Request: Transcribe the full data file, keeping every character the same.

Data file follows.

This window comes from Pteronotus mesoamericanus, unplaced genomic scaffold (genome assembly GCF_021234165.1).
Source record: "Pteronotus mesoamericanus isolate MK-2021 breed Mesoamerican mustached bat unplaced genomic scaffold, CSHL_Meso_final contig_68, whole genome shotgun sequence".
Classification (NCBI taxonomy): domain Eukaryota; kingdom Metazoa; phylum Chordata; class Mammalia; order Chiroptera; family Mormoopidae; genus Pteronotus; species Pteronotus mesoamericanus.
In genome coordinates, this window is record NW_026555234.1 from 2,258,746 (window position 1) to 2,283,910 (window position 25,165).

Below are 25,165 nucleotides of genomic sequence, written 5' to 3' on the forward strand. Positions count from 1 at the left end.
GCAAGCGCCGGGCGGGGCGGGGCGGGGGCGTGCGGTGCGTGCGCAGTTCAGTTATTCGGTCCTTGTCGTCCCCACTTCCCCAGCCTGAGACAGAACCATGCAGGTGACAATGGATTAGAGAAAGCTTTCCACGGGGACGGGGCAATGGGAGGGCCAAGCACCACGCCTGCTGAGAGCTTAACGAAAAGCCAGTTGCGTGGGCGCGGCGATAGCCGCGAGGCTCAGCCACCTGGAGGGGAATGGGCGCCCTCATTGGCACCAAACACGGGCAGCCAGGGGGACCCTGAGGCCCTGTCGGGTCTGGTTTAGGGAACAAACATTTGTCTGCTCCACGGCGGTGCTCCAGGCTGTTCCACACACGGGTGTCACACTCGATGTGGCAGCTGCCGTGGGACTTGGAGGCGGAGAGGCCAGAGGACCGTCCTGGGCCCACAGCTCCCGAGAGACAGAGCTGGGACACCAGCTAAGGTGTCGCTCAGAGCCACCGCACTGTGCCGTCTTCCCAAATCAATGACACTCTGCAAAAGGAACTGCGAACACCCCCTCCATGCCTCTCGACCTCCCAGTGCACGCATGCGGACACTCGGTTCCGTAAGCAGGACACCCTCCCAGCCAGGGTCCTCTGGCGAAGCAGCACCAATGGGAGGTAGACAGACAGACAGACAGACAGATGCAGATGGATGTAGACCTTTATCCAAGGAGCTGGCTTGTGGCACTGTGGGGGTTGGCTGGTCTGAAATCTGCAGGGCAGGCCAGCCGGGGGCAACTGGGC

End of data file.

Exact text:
This window comes from Pteronotus mesoamericanus, unplaced genomic scaffold (genome assembly GCF_021234165.1).
Source record: "Pteronotus mesoamericanus isolate MK-2021 breed Mesoamerican mustached bat unplaced genomic scaffold, CSHL_Meso_final contig_68, whole genome shotgun sequence".
Classification (NCBI taxonomy): domain Eukaryota; kingdom Metazoa; phylum Chordata; class Mammalia; order Chiroptera; family Mormoopidae; genus Pteronotus; species Pteronotus mesoamericanus.
In genome coordinates, this window is record NW_026555234.1 from 2,258,746 (window position 1) to 2,283,910 (window position 25,165).

Below are 25,165 nucleotides of genomic sequence, written 5' to 3' on the forward strand. Positions count from 1 at the left end.
GCAAGCGCCGGGCGGGGCGGGGCGGGGGCGTGCGGTGCGTGCGCAGTTCAGTTATTCGGTCCTTGTCGTCCCCACTTCCCCAGCCTGAGACAGAACCATGCAGGTGACAATGGATTAGAGAAAGCTTTCCACGGGGACGGGGCAATGGGAGGGCCAAGCACCACGCCTGCTGAGAGCTTAACGAAAAGCCAGTTGCGTGGGCGCGGCGATAGCCGCGAGGCTCAGCCACCTGGAGGGGAATGGGCGCCCTCATTGGCACCAAACACGGGCAGCCAGGGGGACCCTGAGGCCCTGTCGGGTCTGGTTTAGGGAACAAACATTTGTCTGCTCCACGGCGGTGCTCCAGGCTGTTCCACACACGGGTGTCACACTCGATGTGGCAGCTGCCGTGGGACTTGGAGGCGGAGAGGCCAGAGGACCGTCCTGGGCCCACAGCTCCCGAGAGACAGAGCTGGGACACCAGCTAAGGTGTCGCTCAGAGCCACCGCACTGTGCCGTCTTCCCAAATCAATGACACTCTGCAAAAGGAACTGCGAACACCCCCTCCATGCCTCTCGACCTCCCAGTGCACGCATGCGGACACTCGGTTCCGTAAGCAGGACACCCTCCCAGCCAGGGTCCTCTGGCGAAGCAGCACCAATGGGAGGTAGACAGACAGACAGACAGACAGATGCAGATGGATGTAGACCTTTATCCAAGGAGCTGGCTTGTGGCACTGTGGGGGTTGGCTGGTCTGAAATCTGCAGGGCAGGCCAGCCGGGGGCAACTGGGC